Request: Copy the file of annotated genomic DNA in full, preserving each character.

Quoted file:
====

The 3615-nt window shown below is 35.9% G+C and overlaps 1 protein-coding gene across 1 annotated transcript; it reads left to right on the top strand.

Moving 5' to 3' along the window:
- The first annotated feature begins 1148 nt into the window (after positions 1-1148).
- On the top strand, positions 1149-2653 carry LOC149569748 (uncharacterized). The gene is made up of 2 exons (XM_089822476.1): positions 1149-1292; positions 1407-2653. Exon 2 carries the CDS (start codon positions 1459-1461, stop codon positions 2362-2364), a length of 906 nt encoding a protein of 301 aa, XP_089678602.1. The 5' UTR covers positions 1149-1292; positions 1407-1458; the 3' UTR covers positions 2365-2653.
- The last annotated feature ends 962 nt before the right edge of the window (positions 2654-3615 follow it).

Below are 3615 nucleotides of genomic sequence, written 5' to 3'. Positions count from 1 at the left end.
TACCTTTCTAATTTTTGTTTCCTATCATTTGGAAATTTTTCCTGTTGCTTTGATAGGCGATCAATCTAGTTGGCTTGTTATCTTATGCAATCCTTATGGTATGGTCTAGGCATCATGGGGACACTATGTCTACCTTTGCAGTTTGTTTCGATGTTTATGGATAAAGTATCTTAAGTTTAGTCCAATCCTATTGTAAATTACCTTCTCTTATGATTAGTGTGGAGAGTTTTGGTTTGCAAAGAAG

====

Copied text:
The 3615-nt window shown below is 35.9% G+C and overlaps 1 protein-coding gene across 1 annotated transcript; it reads left to right on the top strand.

Moving 5' to 3' along the window:
- The first annotated feature begins 1148 nt into the window (after positions 1-1148).
- On the top strand, positions 1149-2653 carry LOC149569748 (uncharacterized). The gene is made up of 2 exons (XM_089822476.1): positions 1149-1292; positions 1407-2653. Exon 2 carries the CDS (start codon positions 1459-1461, stop codon positions 2362-2364), a length of 906 nt encoding a protein of 301 aa, XP_089678602.1. The 5' UTR covers positions 1149-1292; positions 1407-1458; the 3' UTR covers positions 2365-2653.
- The last annotated feature ends 962 nt before the right edge of the window (positions 2654-3615 follow it).

Below are 3615 nucleotides of genomic sequence, written 5' to 3'. Positions count from 1 at the left end.
TACCTTTCTAATTTTTGTTTCCTATCATTTGGAAATTTTTCCTGTTGCTTTGATAGGCGATCAATCTAGTTGGCTTGTTATCTTATGCAATCCTTATGGTATGGTCTAGGCATCATGGGGACACTATGTCTACCTTTGCAGTTTGTTTCGATGTTTATGGATAAAGTATCTTAAGTTTAGTCCAATCCTATTGTAAATTACCTTCTCTTATGATTAGTGTGGAGAGTTTTGGTTTGCAAAGAAG